If you want to ring in the new year with a few laughs, The Gloucester House is looking to fill the bill. And a comedy show there is just one of many events on tap for this weekend and into the New Year’s holiday.
A New Year’s Eve gala with dinner, comedy and dancing is being planned for Monday at the Gloucester House off Rogers Street, featuring comedians Paul Nardizzi and Ellen Mochetto.
Doors open at 7 p.m., with dinner set for 7:30 p.m., the comedy show at 9 p.m. and dancing until 1 a.m.
For tickets and reservations, call 978-283-1812 and for comedy info, visit www.NewYearsEve Events.com.
Nardizzi has been on NESN Comedy All-Stars and is a veteran of three appearances on the show Late Night with Conan O’Brien.
He is also a past winner of the Boston Comedy Festival, and has worked as a comedy circuit headliner for more than 20 years.
’Charlotte’s Web’ in Rockport
An endearing tale of friendship takes center stage for the final weekend with the production of “Charlotte’s Web,” presented by Theatre in the Pines at the Community House in Rockport.
Nan Webber, the director, noted that the Children’s Literature Association named “Charlotte’s Web” the best American children’s book of the past 200 years.
The show runs about an hour and 15 minutes, and will be performed upstairs at the Community House at 58 Broadway in Rockport, with shows set for Friday at 7:30 p.m., and then on Saturday and Sunday at 2 p.m.
Tickets are $10 for adults, and $5 for children. They can be purchased in advance at Toad Hall Bookstore in Rockport and The Bookstore in Gloucester, and at the door.
West Gloucester Trinitarian exhibit
During the month of January, the West Gloucester Trinitarian Congregational Church, UCC, will have an exhibit at the Cape Ann Museum to help celebrate the church’s 300th anniversary.
Among the articles on display will be a deacon’s chair from the original church building and original church records dating back to the 1800s. Also on display will be several footstones from the original cemetery.
The local history indicates that church attendance was compulsory for all in the 1700s, but for those who lived on the western side of the Annisquam River, it was a long walk into Gloucester, and the ferry across the river was considered expensive, at a penny per person and two pennies for a horse.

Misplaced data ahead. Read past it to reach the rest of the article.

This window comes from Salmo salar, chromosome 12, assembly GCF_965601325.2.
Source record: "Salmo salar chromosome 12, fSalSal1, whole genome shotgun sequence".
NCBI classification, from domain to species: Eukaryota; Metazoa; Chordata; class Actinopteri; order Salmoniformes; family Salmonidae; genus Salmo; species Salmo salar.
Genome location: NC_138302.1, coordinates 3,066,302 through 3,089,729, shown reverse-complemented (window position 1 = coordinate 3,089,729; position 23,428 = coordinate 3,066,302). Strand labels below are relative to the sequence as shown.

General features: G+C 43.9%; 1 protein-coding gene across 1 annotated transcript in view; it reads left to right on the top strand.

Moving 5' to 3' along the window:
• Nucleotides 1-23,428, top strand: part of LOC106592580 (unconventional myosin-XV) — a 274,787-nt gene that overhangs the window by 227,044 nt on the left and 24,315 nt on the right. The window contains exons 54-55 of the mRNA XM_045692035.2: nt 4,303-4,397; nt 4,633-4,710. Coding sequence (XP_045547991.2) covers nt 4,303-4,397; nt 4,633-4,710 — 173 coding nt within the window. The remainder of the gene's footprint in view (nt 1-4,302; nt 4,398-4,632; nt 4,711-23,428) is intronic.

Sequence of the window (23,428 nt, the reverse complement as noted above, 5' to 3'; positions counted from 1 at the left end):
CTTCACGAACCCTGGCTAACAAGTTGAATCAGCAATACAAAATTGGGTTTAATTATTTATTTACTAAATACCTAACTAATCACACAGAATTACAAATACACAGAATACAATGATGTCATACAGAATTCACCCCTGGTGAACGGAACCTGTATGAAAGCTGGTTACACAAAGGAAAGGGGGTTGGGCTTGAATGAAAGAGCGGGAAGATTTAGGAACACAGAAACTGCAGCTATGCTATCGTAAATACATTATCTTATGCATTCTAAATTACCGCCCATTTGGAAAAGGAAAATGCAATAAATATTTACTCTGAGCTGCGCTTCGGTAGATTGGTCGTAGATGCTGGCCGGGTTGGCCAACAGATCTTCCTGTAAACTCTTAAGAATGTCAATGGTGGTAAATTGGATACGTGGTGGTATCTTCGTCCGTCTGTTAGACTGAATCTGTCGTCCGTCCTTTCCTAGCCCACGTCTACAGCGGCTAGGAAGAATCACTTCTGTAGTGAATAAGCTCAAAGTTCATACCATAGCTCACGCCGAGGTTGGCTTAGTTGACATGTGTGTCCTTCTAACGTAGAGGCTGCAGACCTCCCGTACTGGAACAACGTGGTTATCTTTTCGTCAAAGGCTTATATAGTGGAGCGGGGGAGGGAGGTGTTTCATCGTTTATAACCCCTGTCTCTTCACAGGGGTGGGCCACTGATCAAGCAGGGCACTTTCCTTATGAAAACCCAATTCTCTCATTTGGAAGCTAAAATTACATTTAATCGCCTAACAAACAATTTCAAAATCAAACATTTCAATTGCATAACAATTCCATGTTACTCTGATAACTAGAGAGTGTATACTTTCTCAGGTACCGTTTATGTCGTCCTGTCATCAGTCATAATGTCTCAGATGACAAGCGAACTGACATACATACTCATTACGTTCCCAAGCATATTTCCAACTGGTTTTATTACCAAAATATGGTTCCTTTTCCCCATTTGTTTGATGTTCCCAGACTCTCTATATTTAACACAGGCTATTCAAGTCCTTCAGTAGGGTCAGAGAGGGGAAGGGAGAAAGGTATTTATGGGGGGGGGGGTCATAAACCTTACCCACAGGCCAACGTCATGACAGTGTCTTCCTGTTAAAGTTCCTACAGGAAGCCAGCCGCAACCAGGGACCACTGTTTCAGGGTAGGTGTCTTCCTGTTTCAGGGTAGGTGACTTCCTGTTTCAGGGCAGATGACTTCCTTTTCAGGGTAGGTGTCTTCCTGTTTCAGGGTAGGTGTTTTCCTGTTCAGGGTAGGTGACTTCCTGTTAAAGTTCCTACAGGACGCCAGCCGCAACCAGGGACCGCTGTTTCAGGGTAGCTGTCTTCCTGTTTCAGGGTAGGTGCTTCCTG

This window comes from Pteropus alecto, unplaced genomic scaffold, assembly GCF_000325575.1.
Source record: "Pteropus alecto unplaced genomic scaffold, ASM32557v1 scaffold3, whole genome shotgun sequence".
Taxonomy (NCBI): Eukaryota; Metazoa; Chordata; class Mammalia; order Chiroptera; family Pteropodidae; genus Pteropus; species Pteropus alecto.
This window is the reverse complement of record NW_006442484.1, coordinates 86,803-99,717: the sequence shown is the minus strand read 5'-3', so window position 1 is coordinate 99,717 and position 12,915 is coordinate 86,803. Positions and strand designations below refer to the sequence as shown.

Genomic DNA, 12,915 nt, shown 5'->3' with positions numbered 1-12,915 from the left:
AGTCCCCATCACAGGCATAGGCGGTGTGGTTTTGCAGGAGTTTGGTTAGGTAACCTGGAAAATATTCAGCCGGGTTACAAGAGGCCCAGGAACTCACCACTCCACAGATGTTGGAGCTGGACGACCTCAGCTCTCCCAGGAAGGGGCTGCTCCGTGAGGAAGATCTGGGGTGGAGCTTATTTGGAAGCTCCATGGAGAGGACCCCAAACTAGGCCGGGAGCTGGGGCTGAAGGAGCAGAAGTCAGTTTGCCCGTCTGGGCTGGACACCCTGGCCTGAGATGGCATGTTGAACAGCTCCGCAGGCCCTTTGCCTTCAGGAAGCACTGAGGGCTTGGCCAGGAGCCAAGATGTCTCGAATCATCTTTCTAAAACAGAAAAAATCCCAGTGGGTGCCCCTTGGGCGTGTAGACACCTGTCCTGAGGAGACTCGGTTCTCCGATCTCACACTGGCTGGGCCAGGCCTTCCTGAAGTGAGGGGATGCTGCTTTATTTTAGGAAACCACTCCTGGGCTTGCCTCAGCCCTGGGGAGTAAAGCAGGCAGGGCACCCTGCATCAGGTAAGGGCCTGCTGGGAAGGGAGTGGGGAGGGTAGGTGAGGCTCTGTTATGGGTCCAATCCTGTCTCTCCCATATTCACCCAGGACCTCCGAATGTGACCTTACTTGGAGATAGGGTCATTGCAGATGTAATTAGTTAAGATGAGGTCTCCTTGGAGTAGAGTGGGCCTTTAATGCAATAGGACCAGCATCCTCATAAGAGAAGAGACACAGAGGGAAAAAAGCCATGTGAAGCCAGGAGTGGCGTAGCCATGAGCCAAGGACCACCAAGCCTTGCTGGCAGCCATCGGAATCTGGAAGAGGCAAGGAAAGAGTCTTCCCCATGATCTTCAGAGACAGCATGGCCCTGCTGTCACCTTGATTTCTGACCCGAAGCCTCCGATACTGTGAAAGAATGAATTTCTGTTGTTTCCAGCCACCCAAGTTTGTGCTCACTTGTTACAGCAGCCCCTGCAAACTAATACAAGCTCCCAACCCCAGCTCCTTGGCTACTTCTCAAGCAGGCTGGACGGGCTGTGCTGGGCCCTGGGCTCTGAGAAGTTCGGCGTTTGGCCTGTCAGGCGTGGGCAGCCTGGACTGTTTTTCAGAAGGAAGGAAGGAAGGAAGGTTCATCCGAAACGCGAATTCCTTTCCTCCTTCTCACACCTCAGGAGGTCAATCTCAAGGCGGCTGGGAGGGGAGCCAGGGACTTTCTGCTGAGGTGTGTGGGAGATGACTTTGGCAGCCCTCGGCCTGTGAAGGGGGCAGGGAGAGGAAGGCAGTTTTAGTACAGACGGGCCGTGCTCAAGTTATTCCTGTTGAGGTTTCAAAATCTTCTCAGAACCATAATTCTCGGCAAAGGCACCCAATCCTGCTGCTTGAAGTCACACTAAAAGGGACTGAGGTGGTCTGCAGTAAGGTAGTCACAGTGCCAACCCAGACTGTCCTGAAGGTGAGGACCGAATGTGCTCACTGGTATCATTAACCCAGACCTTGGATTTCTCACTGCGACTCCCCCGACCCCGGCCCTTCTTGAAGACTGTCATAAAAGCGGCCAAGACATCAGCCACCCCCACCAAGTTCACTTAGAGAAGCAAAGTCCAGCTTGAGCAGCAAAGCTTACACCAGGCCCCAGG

Given that hardship, these families petitioned for a church to be established on the western side of the river — and the West Gloucester Trinitarian Congregational Church was established in 1713.
Museum honors Virginia Lee Burton
The Cape Ann Museum Saturday will be presenting two events celebrating Virginia Lee Burton.
Visitors are invited to bring the family in to the children’s activity center for a program titled “Steam Shovels, Trains, Cable Cars and More!” at 11 a.m. Then, watch the award-winning documentary “Virginia Lee Burton: A Sense of Place” in the auditorium at 3 p.m. Both programs are free for members or with museum admission.
The program is designed to celebrate the local author with story time, playing and art making in the activity center. Children can create their own winter scene like the one in “Katy and the Big Snow” with cotton balls and more, or use charcoal pencils to draw a train like the one in “Choo Choo” and color and assemble their very own “Maybelle the Cable Car” using a straw and string.
The exhibit will also explore how steam shovels and other construction vehicles work using miniature versions of the real thing. Museum staff will read Burton’s works: 11:30 features “Choo Choo;” 12:30 features “Mike Mulligan and his Steam Shovel;” and 1:30 features “Katy and the Big Snow.”
Later in the afternoon, film Producer/Director Christine Lundberg, president of Red Dory Productions, will present the film, an award-winning documentary on the artist’s life and work, at 3 p.m. The film was nationally broadcast on PBS.
The museum is at 27 Pleasant St. in Gloucester. For more information, visit www.capeannmuseum.org.
A Tibetan Buddhist beading exhibit is now on display at the Sawyer Free Library in Gloucester.
Alvin Bruce Ware, who recently moved to Gloucester, spent more than 20 years in a remote cabin in Tenakee Springs, Alaska, perfecting his beading technique on Tibetan thangkas (pronounced tonkas).
A thangka is a picture panel traditionally painted or beaded on silk representing scenes from Buddha’s life and used for contemplation and meditation; Ware also interprets the natural world around him with cranes, eagles and herons.
Auditions for local theater
Auditions for the Cape Ann Theatre Collaborative’s Spring show, “Becky Shaw,” will take place in coming weeks.
The show, by Gina Gionfriddo, is described as a “searingly funny comedy about love, marriage, blind dates from hell and the quirks of family dynamics.”
Auditions will be held Jan. 16 and 17 at 7:30 p.m. at the Pigeon Cove Circle, 6 Breakwater Ave., Rockport. The show will run for 3 weekends, April 26, 27, 28 and May 3, 4, 5 and 10, 11, 12 at Gorton Theatre, home of Gloucester Stage Company.
Past productions of CAT Collaborative include “Rumors,” “Sylvia,” “Beyond Therapy,” “The Effect of Gamma Rays on Man-in-the-Moon Marigolds,” and “The Weir.”
Gail McCarthy can be reached at 978-283-7000, x3445, or at email@example.com.